Slashdot is powered by your submissions, so send in your scoop

 



Forgot your password?
typodupeerror

Slashdot videos: Now with more Slashdot!

  • View

  • Discuss

  • Share

We've improved Slashdot's video section; now you can view our video interviews, product close-ups and site visits with all the usual Slashdot options to comment, share, etc. No more walled garden! It's a work in progress -- we hope you'll check it out (Learn more about the recent updates).

×
Hardware

+ - When 1 GB is really 0.9313 Gigabytes 1

Submitted by Anonymous Coward
An anonymous reader writes "When it comes to RAM, as every geek knows, 1 GB does not mean 1 billion bytes.. it means 2**30 (1,073,741,824) bytes. However, several decades ago "they" decided that GB, MB, and KB would be interpreted differently when it comes to disk drives; 1 GB means exactly 1 billion bytes. Ed Bott points out that Microsoft's marketers and Windows kernel developers aren't on the same page when it comes to these units: the marketers use to more generous decimal interpretation, while Windows measures and reports capacity using the binary (2**30) measure. Careful customers who bother to check what they've got have been known to get peeved by the discrepancy."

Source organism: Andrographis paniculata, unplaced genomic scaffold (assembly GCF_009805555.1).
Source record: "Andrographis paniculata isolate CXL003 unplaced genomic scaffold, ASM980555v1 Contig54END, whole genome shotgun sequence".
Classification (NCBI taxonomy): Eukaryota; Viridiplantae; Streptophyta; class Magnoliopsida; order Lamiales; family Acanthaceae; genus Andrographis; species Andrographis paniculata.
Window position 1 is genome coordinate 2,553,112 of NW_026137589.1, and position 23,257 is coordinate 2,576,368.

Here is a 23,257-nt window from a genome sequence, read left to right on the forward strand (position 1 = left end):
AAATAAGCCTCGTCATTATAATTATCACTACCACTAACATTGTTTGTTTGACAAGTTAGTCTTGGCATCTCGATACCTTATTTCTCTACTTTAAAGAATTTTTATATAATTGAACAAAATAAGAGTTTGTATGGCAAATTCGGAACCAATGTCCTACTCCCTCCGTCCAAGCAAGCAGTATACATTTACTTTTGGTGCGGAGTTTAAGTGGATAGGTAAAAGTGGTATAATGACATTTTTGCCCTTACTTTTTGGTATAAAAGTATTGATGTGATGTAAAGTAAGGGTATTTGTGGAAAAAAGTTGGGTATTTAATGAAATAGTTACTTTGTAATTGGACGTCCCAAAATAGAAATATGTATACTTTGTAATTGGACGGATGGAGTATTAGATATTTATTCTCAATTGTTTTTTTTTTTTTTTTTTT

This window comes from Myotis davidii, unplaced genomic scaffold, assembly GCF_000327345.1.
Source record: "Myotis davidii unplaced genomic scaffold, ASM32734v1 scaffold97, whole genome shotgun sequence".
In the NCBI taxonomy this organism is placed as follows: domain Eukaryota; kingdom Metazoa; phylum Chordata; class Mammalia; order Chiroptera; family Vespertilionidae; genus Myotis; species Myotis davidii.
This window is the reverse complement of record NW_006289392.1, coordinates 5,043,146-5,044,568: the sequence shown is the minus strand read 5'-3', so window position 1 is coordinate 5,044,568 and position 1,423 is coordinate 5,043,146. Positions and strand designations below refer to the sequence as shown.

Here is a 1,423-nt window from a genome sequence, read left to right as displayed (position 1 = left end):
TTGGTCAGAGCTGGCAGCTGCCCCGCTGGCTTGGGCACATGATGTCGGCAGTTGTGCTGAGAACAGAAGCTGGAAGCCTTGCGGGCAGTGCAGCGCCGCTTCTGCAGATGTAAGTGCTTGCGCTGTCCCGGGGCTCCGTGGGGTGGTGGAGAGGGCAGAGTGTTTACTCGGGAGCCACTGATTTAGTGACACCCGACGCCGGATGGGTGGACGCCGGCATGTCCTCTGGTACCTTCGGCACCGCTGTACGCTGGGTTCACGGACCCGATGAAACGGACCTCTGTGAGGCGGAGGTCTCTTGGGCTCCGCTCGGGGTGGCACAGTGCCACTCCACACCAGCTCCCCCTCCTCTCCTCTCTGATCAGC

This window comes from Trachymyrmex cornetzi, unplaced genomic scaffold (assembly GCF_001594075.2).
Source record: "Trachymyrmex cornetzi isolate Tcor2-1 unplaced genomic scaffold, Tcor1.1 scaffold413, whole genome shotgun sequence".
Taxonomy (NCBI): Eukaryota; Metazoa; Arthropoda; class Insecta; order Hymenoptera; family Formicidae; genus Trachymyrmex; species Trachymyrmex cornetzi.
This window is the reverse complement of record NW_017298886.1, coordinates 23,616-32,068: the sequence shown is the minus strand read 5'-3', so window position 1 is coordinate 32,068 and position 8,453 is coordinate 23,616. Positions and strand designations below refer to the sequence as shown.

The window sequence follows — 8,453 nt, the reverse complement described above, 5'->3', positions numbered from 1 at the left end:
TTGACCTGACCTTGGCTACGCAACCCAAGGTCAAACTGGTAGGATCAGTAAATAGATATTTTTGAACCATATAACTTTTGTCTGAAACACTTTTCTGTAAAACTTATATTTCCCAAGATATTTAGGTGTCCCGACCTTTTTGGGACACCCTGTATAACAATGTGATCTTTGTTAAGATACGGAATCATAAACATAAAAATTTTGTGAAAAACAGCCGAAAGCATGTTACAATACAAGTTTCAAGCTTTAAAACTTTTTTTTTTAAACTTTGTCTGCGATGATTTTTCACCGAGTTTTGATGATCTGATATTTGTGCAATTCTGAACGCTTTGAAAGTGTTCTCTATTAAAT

This discussion was created for logged-in users only, but now has been archived. No new comments can be posted.

When 1 GB is really 0.9313 Gigabytes

Comments Filter:
  • All those prefixes have specific base ten meanings.

    A kiloHertz (previously kilocycle) was always 1,000 Hz.

    A kilometer was always 1,000 meters.

    It was the memory people who screwed up.

The party adjourned to a hot tub, yes. Fully clothed, I might add. -- IBM employee, testifying in California State Supreme Court

Working...